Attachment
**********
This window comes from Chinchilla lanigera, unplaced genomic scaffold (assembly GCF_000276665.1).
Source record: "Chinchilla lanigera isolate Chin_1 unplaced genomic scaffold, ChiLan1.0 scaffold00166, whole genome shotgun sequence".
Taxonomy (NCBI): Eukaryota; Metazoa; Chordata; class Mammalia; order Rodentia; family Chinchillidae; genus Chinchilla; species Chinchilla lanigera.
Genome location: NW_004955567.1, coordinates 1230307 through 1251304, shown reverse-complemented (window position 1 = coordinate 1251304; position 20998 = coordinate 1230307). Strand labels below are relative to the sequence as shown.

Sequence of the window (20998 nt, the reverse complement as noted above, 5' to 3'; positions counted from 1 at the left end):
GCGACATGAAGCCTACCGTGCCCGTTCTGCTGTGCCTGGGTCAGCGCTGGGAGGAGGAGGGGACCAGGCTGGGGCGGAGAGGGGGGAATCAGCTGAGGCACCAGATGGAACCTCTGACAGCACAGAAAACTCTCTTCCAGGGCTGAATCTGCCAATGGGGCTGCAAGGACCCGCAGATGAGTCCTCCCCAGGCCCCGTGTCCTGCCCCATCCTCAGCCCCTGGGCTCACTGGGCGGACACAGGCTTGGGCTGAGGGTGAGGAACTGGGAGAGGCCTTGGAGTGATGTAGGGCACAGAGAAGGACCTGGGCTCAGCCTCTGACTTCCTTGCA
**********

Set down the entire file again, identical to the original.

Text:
This window comes from Chinchilla lanigera, unplaced genomic scaffold (assembly GCF_000276665.1).
Source record: "Chinchilla lanigera isolate Chin_1 unplaced genomic scaffold, ChiLan1.0 scaffold00166, whole genome shotgun sequence".
Taxonomy (NCBI): Eukaryota; Metazoa; Chordata; class Mammalia; order Rodentia; family Chinchillidae; genus Chinchilla; species Chinchilla lanigera.
Genome location: NW_004955567.1, coordinates 1230307 through 1251304, shown reverse-complemented (window position 1 = coordinate 1251304; position 20998 = coordinate 1230307). Strand labels below are relative to the sequence as shown.

Sequence of the window (20998 nt, the reverse complement as noted above, 5' to 3'; positions counted from 1 at the left end):
GCGACATGAAGCCTACCGTGCCCGTTCTGCTGTGCCTGGGTCAGCGCTGGGAGGAGGAGGGGACCAGGCTGGGGCGGAGAGGGGGGAATCAGCTGAGGCACCAGATGGAACCTCTGACAGCACAGAAAACTCTCTTCCAGGGCTGAATCTGCCAATGGGGCTGCAAGGACCCGCAGATGAGTCCTCCCCAGGCCCCGTGTCCTGCCCCATCCTCAGCCCCTGGGCTCACTGGGCGGACACAGGCTTGGGCTGAGGGTGAGGAACTGGGAGAGGCCTTGGAGTGATGTAGGGCACAGAGAAGGACCTGGGCTCAGCCTCTGACTTCCTTGCA